Previous Section Back to Table of Contents Lords Hansard Home Page


National Health Service: Doctors

Baroness Greengross asked Her Majesty's Government:

Lord Warner: There are no rules which require a doctor to work in the National Health Service after receiving state-funded medical education. Data from the Medical Careers Research Group show that over successive cohorts of doctors from 1974 onward, 89 per cent of home graduates were working in United Kingdom medicine after both five and 10 years.

Renewable Energy: Biodegradable Solid Waste

Baroness Byford asked Her Majesty's Government:

The Parliamentary Under-Secretary of State, Department of Trade and Industry (Lord Sainsbury of Turville): I understand that the figures referred to in the question relate to municipal solid waste (which includes both biodegradable and non-biodegradable waste). After 1 December 1996 most of the existing sites were closed because it was uneconomic to upgrade them to meet new regulations on incinerator emissions based on EU Directives. Since 1994, 11 facilities have been built or upgraded to meet the requirements of the directives, and there are at present 16 municipal solid waste incineration plant with a capacity of around 2.3 million tonnes per year—in capacity terms, this is similar to the level of the early 1990s. There are five plants under construction, due to be commissioned in 2005, with a total design capacity of around 0.5 million tonnes per year. The Government do not publish forecasts of the contributions made by particular fuel sources to heat generation.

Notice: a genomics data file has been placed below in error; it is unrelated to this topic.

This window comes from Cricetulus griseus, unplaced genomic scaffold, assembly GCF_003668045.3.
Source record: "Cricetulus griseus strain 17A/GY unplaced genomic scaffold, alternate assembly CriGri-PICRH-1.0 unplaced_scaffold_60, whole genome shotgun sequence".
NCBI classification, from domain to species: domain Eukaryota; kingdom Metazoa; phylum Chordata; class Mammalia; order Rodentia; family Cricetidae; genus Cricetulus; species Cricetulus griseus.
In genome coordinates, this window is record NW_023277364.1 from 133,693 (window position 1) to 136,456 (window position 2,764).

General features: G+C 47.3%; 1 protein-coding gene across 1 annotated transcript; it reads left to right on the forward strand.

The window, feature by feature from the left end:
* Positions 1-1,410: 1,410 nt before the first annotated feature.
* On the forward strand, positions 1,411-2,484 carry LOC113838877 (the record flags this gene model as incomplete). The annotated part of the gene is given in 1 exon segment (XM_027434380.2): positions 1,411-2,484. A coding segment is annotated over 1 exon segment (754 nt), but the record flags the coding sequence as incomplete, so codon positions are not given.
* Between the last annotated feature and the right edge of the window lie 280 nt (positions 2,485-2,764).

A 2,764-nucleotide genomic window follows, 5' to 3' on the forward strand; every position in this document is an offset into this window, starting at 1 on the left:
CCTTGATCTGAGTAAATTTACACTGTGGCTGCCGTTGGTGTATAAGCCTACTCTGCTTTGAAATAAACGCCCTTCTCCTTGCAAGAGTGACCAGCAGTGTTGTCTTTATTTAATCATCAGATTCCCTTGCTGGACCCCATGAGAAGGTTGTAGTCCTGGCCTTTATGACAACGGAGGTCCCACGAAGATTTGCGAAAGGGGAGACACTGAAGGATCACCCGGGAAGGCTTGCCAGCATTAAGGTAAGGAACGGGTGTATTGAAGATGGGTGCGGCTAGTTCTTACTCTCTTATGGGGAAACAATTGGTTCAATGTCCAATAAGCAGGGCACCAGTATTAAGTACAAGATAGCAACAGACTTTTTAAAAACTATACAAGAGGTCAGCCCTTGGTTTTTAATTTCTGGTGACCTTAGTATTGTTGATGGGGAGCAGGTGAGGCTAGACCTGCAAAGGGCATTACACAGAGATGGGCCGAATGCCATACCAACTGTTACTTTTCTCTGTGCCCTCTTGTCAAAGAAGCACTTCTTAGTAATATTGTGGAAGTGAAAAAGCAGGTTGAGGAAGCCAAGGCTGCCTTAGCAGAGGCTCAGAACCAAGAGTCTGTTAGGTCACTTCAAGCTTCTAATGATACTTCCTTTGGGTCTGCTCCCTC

5 Jan 2004 : Column WA23

Renewable Energy: Wind Farms

Lord Jones asked Her Majesty's Government:

    How many individual wind-driven turbines there are in (a) Wales; (b) Scotland; (c) England; and (d) Northern Ireland; and[HL380]

    How many wind farms there are in (a) Wales; (b) Scotland; (c) England; and (d) Northern Ireland.[HL379]

Lord Sainsbury of Turville: There are 83* wind energy schemes currently generating electricity for the grid in the UK. These include single turbine installations, small clusters of turbines, and larger wind farms with 10 or more machines.

The number of projects and turbines by country is as follows.

ProjectsTurbines
Wales18394
Scotland18265
England37300
Northern Ireland10101

In addition to these projects, there are some commercial scale wind turbines installed to serve specific businesses rather than to generate electricity for the grid.

* British Wind Energy Association (BWEA) figures


Lord Jones asked Her Majesty's Government:

    What is the average cost of wind-driven turbines in United Kingdom wind farms; and [HL381]

    What is the estimated amount of investment in wind farms in (a) Wales; (b) Scotland; (c) England; and (d) Northern Ireland.[HL382]

Lord Sainsbury of Turville: It is difficult to make generalisations about the costs of wind turbines, as this technology is advancing rapidly, with different makes and models being bought to suit the particular site. Costs will vary, for example, according to whether the project is onshore or offshore, and according to wind-speeds at the site.